Anthony Weiner often is described in the press as the protégé of Sen. Chuck Schumer (D-NY), the powerful Washington player who ranks third in the Senate Democratic caucus. Weiner worked on Schumer's congressional staff and then won Schumer's former seat in 1998, with Schumer's endorsement. He also clearly learned from the senator's knack for getting in the news.
But the similarities end there. In fact, a better role model for Weiner might have been Ed Koch, the former three-term New York City mayor who had previously served in Congress. Like Koch, Weiner has cultivated an image as an aggressive New Yorker with the attitude of someone with mayoral ambitions, rather than remaining a Washington legislator. Weiner also has tried to assemble the same political coalition that Koch relied upon: middle-class, outer-borough white ethnics who lean left on most domestic issues but more rightward on foreign policy and crime, coupled with reformist, left-wing professionals.
As Steve Kornacki explains in Capital New York, Weiner's recent star turn as an outspoken proponent of liberal causes, such as single-payer health insurance, was as much about running for mayor as an indication that he had developed greater interest in national issues. Weiner's heightened national profile, along with his strong showing in the 2005 Democratic mayoral primary, had made him the frontrunner for mayor in 2013.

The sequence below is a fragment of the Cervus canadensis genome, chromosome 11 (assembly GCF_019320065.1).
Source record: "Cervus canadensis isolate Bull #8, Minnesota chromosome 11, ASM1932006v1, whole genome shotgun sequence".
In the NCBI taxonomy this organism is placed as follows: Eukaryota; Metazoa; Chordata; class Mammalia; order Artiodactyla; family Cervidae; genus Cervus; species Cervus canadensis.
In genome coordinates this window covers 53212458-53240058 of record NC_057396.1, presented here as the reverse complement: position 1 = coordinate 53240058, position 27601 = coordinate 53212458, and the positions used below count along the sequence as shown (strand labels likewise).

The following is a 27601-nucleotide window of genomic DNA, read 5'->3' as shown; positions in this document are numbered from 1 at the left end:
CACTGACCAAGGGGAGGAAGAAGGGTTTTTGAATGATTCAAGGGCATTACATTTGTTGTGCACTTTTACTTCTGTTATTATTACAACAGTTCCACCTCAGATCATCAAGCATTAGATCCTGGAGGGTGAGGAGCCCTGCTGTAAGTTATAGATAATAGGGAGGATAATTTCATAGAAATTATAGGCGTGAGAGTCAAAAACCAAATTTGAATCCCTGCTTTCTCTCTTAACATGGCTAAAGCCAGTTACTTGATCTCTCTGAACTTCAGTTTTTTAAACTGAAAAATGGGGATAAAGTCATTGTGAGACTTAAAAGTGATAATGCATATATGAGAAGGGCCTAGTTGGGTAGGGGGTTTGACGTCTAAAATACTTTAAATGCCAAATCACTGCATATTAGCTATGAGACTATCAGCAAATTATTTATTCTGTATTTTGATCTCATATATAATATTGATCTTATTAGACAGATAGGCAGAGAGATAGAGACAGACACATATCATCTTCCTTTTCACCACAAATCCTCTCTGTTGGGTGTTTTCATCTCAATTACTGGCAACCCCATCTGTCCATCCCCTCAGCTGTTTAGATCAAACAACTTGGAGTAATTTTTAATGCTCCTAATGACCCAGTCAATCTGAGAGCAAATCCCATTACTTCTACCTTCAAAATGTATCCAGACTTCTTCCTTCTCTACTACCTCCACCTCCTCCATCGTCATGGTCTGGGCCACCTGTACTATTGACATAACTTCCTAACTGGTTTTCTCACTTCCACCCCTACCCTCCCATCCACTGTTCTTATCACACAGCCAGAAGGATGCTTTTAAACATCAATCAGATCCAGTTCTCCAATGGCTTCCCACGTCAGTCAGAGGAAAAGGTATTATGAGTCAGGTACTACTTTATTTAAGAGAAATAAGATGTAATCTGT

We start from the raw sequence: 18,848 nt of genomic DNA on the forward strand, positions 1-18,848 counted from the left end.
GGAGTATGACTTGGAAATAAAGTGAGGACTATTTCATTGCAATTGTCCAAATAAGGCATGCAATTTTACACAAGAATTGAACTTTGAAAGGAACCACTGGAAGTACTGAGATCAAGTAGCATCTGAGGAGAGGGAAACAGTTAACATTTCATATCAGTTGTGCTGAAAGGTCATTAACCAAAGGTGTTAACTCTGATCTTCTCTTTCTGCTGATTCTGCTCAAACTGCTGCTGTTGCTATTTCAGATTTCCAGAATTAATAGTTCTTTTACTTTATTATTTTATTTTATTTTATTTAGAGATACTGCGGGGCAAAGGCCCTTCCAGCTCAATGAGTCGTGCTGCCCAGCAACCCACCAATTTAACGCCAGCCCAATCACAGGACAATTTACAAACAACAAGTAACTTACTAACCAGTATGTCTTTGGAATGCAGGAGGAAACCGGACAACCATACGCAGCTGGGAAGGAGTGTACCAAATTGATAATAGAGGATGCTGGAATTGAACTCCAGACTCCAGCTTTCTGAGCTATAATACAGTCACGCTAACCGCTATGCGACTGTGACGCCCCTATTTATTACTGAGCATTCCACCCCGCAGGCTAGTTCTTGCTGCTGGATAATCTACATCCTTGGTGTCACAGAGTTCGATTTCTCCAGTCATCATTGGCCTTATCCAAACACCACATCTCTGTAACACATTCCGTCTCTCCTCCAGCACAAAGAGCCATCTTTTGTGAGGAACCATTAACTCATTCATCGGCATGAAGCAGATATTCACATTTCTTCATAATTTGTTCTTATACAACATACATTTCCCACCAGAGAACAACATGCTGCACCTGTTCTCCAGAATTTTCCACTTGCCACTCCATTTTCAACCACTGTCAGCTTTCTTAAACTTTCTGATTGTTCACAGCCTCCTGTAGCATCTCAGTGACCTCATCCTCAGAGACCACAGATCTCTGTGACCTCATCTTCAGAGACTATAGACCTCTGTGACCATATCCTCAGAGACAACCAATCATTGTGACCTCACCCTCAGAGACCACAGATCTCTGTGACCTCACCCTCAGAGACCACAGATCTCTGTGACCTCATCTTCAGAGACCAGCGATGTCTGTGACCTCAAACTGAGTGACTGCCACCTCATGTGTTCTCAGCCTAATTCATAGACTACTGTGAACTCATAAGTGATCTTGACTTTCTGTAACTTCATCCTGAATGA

Weiner's spectacular implosion over the last week means he almost certainly will not run for mayor two years from now, leaving the field for the top job in the nation's biggest city wide open. "Whether Anthony has made that decision or not, he can't win," says Bill Cunningham, a New York political consultant who worked for Mayor Mike Bloomberg. "He will not be mayor. He has a lot of money in the bank, but when you're in the situation he's in, it often turns into your legal fund."
So who is helped, and who is hurt, by Weiner's meltdown, and who are we likely to see in City Hall in 2014? Here's a guide to the Weiner scandal's political winners and losers.
• New York City Public Advocate Bill de Blasio: The biggest winner is probably de Blasio, who occupies an unusual office that roughly translates to "mayoral candidate-in-waiting." De Blasio, who represented most of Park Slope, Brooklyn—where Weiner grew up—in City Council, is a good-government liberal whose base is rooted in "brownstone Brooklyn" and organized labor. With Weiner in the race, de Blasio might not have even dared to run. But with the congressman out, he may see an opening to pick up many Weiner supporters, positioning himself as both the outer-borough candidate and the liberal spokesman for gentrified Manhattan and Brooklyn.
• Manhattan Borough President Scott Stringer: Stringer is not well-known in the outer boroughs, and so his strategy, say New York political observers, will be to run the table in Manhattan and get into a runoff. That would have been hard with Weiner likely winning much of the Upper West Side liberal vote. But now, especially if de Blasio doesn't run, Stringer might vie for the influential New York Times endorsement, and also the limousine-liberal votes in some outer-borough enclaves such as Brooklyn Heights and Riverdale. Stringer's slim chances may have just been slightly widened.